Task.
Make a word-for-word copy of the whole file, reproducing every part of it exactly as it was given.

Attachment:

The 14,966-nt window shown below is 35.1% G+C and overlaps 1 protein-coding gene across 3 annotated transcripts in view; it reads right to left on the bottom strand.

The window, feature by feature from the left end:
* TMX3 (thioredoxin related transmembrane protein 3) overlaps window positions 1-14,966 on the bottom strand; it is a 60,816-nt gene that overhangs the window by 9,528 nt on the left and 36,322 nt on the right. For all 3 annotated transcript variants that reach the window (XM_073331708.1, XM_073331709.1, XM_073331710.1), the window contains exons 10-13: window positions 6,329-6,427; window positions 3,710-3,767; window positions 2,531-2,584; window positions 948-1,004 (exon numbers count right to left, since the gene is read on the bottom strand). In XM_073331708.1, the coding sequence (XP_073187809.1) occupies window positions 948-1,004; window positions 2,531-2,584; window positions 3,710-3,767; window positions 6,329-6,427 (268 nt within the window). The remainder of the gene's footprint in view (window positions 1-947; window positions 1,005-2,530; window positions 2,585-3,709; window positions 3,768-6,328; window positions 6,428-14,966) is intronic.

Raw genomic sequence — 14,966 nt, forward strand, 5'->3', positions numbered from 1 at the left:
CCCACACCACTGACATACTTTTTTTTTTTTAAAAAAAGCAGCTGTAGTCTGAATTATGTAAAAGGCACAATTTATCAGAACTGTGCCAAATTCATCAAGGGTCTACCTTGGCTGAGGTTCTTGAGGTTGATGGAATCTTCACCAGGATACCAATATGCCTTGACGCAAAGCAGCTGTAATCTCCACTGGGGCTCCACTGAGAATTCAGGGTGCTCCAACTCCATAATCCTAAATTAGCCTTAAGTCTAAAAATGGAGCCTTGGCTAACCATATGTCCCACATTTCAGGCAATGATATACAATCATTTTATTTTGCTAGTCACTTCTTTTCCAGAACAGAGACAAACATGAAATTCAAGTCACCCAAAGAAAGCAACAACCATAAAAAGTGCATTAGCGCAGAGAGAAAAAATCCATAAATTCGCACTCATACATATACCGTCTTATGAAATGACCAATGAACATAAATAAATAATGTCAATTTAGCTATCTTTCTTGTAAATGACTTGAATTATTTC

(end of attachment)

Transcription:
The 14,966-nt window shown below is 35.1% G+C and overlaps 1 protein-coding gene across 3 annotated transcripts in view; it reads right to left on the bottom strand.

The window, feature by feature from the left end:
* TMX3 (thioredoxin related transmembrane protein 3) overlaps window positions 1-14,966 on the bottom strand; it is a 60,816-nt gene that overhangs the window by 9,528 nt on the left and 36,322 nt on the right. For all 3 annotated transcript variants that reach the window (XM_073331708.1, XM_073331709.1, XM_073331710.1), the window contains exons 10-13: window positions 6,329-6,427; window positions 3,710-3,767; window positions 2,531-2,584; window positions 948-1,004 (exon numbers count right to left, since the gene is read on the bottom strand). In XM_073331708.1, the coding sequence (XP_073187809.1) occupies window positions 948-1,004; window positions 2,531-2,584; window positions 3,710-3,767; window positions 6,329-6,427 (268 nt within the window). The remainder of the gene's footprint in view (window positions 1-947; window positions 1,005-2,530; window positions 2,585-3,709; window positions 3,768-6,328; window positions 6,428-14,966) is intronic.

Raw genomic sequence — 14,966 nt, forward strand, 5'->3', positions numbered from 1 at the left:
CCCACACCACTGACATACTTTTTTTTTTTTAAAAAAAGCAGCTGTAGTCTGAATTATGTAAAAGGCACAATTTATCAGAACTGTGCCAAATTCATCAAGGGTCTACCTTGGCTGAGGTTCTTGAGGTTGATGGAATCTTCACCAGGATACCAATATGCCTTGACGCAAAGCAGCTGTAATCTCCACTGGGGCTCCACTGAGAATTCAGGGTGCTCCAACTCCATAATCCTAAATTAGCCTTAAGTCTAAAAATGGAGCCTTGGCTAACCATATGTCCCACATTTCAGGCAATGATATACAATCATTTTATTTTGCTAGTCACTTCTTTTCCAGAACAGAGACAAACATGAAATTCAAGTCACCCAAAGAAAGCAACAACCATAAAAAGTGCATTAGCGCAGAGAGAAAAAATCCATAAATTCGCACTCATACATATACCGTCTTATGAAATGACCAATGAACATAAATAAATAATGTCAATTTAGCTATCTTTCTTGTAAATGACTTGAATTATTTC